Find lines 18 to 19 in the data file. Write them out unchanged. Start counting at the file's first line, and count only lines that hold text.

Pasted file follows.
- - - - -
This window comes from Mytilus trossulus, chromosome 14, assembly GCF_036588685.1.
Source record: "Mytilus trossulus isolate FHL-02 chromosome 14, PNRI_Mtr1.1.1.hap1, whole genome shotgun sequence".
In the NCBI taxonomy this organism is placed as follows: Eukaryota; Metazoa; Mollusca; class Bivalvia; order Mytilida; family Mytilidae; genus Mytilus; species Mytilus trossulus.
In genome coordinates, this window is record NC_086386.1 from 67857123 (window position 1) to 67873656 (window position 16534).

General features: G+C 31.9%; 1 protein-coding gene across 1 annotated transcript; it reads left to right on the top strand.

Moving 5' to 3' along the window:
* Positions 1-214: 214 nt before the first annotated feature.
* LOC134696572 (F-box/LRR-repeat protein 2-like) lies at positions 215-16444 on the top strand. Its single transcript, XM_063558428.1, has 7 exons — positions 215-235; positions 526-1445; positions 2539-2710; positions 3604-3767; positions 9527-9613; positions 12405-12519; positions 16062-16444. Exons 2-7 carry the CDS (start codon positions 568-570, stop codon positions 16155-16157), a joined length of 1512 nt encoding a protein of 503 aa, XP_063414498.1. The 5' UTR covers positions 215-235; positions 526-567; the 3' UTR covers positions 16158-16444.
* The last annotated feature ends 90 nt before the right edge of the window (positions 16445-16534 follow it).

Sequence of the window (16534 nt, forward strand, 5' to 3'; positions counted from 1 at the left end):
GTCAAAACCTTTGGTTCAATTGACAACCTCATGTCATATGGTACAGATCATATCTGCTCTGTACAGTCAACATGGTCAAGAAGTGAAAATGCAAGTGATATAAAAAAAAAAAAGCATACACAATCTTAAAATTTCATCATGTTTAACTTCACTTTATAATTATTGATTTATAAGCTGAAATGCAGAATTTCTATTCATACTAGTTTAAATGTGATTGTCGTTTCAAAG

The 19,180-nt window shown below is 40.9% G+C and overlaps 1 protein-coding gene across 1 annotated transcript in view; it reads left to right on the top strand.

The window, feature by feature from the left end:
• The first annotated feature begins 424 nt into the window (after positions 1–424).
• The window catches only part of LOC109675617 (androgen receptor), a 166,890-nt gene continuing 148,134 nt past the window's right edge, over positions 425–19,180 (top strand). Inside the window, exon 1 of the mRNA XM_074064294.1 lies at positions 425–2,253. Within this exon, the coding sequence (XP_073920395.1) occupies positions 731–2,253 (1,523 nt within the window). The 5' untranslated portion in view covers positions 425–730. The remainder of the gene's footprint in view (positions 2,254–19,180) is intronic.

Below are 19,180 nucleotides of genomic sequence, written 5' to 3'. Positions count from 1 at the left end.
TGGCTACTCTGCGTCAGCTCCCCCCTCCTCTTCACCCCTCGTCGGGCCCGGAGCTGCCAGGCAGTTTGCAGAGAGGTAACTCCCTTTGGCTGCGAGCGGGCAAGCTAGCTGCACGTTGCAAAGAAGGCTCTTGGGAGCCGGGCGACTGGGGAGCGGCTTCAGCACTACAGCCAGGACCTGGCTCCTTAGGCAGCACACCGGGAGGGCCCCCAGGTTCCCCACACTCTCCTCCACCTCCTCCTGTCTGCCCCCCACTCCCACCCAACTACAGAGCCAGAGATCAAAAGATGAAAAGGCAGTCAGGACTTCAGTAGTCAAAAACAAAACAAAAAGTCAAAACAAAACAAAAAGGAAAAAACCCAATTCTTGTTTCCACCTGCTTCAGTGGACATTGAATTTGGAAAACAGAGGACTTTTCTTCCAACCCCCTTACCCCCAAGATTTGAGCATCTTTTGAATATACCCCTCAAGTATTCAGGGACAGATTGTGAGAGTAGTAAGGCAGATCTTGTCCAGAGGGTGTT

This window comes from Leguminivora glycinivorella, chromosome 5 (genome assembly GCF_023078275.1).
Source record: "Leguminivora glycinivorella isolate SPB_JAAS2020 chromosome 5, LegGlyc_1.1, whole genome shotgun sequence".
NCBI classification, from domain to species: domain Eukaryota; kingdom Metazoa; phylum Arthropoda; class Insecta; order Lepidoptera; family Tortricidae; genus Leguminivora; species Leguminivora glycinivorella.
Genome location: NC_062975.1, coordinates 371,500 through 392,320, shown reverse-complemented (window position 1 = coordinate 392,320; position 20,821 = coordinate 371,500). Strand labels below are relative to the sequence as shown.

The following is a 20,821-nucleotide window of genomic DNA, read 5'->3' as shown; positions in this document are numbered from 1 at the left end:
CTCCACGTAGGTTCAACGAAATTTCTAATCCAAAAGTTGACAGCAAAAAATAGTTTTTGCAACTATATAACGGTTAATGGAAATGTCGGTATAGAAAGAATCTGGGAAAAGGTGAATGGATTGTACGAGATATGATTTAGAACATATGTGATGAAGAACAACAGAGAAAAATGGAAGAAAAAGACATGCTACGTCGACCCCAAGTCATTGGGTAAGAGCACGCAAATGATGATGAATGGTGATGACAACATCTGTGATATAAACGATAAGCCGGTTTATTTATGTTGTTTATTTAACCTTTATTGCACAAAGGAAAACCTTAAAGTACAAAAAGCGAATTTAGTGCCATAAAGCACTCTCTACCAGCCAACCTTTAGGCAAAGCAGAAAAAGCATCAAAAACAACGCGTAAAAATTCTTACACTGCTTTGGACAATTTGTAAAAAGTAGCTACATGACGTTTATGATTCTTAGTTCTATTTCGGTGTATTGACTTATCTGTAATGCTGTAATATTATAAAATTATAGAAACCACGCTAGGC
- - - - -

This window comes from Leguminivora glycinivorella, chromosome 5 (genome assembly GCF_023078275.1).
Source record: "Leguminivora glycinivorella isolate SPB_JAAS2020 chromosome 5, LegGlyc_1.1, whole genome shotgun sequence".